Rising numbers of electric vehicles in Palo Alto have put the city's public charging stations to use almost all day long and have spurred reports of "charge rage" at at least one private company that offers electric vehicle charging.
Data from the city's five "smart" chargers states that the chargers fill electric vehicle batteries for more than 14 hours per day. This is a large number, the report says, because the stations generally aren't used during the nighttime.
While the city's other five charging stations are "dumb" chargers, meaning they don't track charger-use data, parking manager Jessica Sullivan said she expects they get about the same amount of use as the city's "smart" chargers.
However, over the course of those 14 hours, there is an average of 5.4 charging sessions on each charger, meaning an average of 54 people a day are able to charge their cars.
Sullivan said she frequently gets emails from residents asking when the city will be installing more, and while the city plans to include more charging stations, it currently doesn't have the infrastructure to include more chargers in its parking garages.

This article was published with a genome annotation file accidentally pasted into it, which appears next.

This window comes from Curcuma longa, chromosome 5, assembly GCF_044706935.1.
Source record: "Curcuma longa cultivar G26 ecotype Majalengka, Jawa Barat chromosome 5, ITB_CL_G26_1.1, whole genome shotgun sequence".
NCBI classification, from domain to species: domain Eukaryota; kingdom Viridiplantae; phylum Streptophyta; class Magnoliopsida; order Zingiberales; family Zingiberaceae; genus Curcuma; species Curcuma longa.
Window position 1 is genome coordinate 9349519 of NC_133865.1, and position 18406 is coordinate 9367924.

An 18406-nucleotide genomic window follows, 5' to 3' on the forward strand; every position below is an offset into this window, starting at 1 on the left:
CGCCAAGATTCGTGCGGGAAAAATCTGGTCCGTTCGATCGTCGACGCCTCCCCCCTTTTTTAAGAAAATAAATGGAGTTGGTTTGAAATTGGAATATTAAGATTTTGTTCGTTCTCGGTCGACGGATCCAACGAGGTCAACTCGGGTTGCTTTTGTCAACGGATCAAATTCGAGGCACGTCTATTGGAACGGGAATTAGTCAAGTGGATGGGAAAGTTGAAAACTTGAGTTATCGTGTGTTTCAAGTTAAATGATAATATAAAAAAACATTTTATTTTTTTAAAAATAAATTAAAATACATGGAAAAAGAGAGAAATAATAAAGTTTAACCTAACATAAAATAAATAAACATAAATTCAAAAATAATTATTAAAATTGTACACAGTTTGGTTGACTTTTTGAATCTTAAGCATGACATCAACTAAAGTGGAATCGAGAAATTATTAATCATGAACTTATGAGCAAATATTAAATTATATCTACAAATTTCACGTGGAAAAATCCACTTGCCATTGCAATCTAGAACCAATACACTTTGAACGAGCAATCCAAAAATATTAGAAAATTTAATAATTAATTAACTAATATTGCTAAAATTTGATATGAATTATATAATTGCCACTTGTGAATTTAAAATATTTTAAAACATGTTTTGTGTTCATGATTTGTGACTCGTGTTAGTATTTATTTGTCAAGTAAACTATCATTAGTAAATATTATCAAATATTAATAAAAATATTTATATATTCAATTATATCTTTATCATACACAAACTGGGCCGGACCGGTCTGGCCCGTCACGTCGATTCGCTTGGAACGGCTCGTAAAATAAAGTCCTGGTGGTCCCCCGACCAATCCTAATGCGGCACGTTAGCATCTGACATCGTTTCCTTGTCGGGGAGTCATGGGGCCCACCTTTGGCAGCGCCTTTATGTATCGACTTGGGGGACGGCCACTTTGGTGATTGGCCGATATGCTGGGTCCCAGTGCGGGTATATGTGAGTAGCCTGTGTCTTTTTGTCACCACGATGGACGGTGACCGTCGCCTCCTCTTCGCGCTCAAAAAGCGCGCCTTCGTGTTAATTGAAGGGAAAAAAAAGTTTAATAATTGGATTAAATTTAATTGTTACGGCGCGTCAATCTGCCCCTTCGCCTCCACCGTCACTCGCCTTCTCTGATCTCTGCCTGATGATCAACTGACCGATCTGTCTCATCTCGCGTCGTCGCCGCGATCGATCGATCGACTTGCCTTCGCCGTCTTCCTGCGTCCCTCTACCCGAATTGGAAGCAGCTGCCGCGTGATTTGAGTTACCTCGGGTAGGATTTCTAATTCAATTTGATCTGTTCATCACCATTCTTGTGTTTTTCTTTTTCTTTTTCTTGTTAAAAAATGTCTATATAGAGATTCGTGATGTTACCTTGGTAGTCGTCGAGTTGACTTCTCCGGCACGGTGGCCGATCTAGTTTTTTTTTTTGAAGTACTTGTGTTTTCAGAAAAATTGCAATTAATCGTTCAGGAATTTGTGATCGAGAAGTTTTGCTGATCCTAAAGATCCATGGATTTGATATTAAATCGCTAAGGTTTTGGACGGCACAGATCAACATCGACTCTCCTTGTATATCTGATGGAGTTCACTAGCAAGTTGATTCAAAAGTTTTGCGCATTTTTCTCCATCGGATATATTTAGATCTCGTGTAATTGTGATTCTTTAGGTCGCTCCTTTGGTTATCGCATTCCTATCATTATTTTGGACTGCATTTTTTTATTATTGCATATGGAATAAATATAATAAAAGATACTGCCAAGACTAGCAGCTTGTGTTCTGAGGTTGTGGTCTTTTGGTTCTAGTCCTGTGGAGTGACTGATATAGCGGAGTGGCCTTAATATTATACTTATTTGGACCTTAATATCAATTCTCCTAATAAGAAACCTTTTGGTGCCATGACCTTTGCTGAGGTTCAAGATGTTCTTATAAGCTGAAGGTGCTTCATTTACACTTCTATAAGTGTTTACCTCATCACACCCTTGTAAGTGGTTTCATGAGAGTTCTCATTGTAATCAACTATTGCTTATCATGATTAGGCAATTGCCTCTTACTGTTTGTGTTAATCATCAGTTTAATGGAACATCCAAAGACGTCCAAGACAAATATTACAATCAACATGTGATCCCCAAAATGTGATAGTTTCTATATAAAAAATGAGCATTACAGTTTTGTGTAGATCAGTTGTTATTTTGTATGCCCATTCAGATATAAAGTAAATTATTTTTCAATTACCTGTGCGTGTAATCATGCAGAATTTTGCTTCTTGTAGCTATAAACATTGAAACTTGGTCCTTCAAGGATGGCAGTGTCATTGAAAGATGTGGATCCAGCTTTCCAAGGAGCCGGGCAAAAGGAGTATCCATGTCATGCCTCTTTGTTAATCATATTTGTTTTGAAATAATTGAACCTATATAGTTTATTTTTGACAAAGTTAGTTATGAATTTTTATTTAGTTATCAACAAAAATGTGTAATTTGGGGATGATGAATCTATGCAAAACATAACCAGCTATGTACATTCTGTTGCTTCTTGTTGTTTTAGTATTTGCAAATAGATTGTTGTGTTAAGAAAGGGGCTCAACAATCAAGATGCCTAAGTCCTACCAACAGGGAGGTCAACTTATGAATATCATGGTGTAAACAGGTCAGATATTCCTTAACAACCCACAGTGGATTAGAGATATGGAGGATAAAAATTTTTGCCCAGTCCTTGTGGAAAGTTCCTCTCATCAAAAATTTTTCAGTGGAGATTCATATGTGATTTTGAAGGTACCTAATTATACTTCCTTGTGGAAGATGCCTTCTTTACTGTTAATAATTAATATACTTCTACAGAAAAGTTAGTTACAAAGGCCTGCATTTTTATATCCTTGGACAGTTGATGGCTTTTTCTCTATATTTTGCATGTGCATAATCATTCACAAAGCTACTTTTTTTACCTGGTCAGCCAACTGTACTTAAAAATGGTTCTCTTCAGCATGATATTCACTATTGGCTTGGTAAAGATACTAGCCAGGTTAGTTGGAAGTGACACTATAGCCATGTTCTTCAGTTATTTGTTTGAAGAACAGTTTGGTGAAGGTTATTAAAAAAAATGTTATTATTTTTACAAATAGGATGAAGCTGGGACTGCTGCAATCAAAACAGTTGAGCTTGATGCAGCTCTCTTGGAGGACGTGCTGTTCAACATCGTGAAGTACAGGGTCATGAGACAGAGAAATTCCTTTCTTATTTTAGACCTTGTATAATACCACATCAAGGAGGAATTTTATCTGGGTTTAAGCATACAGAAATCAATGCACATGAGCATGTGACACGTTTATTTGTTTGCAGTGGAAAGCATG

"Frankly we have no additional electrical capacity to add charging stations," she said. "I don't think anyone would have guessed a few years ago that there would be so many (Tesla) Model S's driving in Palo Alto."
The Mercury News reported that the 16 charging stations at German software company SAP's Palo Alto campus are not meeting the demand of the company's 61 electric vehicle-driving employees.
"In the beginning, all of our EV drivers knew each other, we had enough infrastructure, and everyone was happy. That didn't last for long," Peter Graf, SAP's chief sustainability officer and the driver of a Nissan Leaf, told the Mercury News. "Cars are getting unplugged while they are actively charging, and that's a problem. Employees are calling and messaging each other, saying, 'I see you're fully charged, can you please move your car?'"
In recent years, companies throughout the area have installed chargers on their properties, including Mollie Stone's Markets, Stanford Shopping Center and local hotels.
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